ADDRESS: 2-4 Rue des Pains Bénits, Ville de Québec, QC
HOURS: 24 hours
COST: Free to enter
Around the corner, the Quartier Petit Champlain is home to what many call ‘postcard-perfect streets.’ The Rue du Petit Champlain is one of the oldest commercial streets in North America and one of the most charmingly festive spots in all of Quebec City. Here, you’ll find unique boutiques, the occasional maple taffy stand (a must-try), and holiday decor that stays up all winter long. Definitely plan to spend some time window shopping here – it’s even more gorgeous than any pictures can do justice!
ADDRESS: 61 Rue du Petit Champlain, Québec, QC
HOURS: 24 hours
COST: Free to enter
Back in Upper Town, pay a visit to the Monastere des Augustines – a monastery and hospital that has recently rebranded itself into a wellness retreat. What used to be a place of solitude for cloistered Augustinian nuns is now a boutique hotel, a museum, a yoga studio, and a restaurant, which was a project initiated by the nuns themselves! Come visit the museum or ask to go on a tour of the hotel. You’ll find touches of original architecture from the building’s humble beginnings, mixed with renovations to transform the space into what it is today.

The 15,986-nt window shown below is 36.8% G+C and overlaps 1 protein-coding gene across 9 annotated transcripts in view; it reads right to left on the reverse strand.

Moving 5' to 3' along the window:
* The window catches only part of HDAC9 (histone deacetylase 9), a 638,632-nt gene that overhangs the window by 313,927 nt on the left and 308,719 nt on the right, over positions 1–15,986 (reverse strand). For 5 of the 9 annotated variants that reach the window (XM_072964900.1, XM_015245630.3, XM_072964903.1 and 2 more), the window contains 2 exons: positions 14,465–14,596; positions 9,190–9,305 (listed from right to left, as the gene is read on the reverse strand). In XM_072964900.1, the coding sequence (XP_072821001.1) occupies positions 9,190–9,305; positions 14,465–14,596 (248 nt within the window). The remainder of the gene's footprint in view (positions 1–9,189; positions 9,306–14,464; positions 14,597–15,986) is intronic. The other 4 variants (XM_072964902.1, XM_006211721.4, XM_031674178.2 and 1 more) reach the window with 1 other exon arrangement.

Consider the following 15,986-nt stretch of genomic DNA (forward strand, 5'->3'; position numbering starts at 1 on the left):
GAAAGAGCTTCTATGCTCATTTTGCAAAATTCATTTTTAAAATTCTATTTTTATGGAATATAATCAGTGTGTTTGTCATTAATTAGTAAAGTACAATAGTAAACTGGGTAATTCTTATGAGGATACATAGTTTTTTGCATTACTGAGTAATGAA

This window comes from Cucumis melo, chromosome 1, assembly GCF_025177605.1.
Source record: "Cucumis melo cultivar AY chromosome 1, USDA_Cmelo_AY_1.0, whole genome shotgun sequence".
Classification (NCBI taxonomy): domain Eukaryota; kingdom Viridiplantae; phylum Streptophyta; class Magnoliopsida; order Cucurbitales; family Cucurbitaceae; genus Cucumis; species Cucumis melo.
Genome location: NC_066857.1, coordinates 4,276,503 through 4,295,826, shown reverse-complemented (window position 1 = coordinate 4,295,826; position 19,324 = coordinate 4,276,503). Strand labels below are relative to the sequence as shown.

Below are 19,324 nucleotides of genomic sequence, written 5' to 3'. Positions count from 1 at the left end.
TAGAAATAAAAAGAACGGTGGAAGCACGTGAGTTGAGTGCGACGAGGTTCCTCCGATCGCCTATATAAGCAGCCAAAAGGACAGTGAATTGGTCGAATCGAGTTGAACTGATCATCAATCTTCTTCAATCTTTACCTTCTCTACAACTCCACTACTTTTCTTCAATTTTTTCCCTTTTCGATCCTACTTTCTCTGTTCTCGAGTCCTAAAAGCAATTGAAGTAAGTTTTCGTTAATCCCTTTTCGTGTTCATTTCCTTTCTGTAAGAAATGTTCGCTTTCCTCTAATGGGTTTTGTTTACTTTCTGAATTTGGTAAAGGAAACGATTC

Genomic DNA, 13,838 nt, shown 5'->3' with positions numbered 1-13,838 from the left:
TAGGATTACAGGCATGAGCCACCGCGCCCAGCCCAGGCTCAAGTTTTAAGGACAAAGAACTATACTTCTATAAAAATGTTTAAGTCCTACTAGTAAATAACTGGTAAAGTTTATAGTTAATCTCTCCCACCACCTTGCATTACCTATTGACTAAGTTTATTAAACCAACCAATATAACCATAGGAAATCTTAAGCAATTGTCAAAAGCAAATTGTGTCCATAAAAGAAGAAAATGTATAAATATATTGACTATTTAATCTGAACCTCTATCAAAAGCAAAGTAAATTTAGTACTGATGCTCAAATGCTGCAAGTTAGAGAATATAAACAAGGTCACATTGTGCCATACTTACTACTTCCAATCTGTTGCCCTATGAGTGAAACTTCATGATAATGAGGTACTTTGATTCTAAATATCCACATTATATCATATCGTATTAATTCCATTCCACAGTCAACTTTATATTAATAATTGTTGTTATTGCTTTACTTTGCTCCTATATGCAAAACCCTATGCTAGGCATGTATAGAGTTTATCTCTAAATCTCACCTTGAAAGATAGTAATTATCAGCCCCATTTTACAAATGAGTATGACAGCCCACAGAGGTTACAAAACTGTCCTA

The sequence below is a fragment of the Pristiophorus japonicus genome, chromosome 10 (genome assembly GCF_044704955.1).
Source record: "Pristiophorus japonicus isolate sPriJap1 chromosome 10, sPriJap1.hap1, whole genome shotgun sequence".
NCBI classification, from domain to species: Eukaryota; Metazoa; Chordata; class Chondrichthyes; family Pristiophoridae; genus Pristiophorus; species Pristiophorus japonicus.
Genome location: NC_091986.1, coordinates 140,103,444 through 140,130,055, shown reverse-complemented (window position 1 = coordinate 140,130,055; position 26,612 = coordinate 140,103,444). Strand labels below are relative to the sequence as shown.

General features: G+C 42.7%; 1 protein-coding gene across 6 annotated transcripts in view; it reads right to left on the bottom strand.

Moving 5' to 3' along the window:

But, the reason I recommend paying this monastery a visit at the end of the day is because of their onsite restaurant. You won’t find posh decor or a loud dining room, but the ambiance of the restaurant is one that is simple and equally inviting for groups and solo eaters alike. Devoted to wellness, slow dining, and the simple celebration of food, a dinner at the monastery is an experience in itself if you’re passionate about food, and one that is unlike anything you’ve probably ever encountered before. You can have multiple courses centered around a main dish of fish, meat, or vegetarian, or you can even request vegan or any other dietary choices you might have, and the chefs are incredibly accommodating. I hate olives with the fiercest passion (second only to mushrooms), but this meal at the monastery was the ONLY place in my entire life where I not only took one bite of the olives on my place… I ate every last one. Pair your dinner with a bottle of wine and wrap things up with one of the monastery’s own tea blends. Because of the slow, multi-course dinner selections, plan to spend around 2 hours here. A bit of a pricier meal, but definitely a memorable one.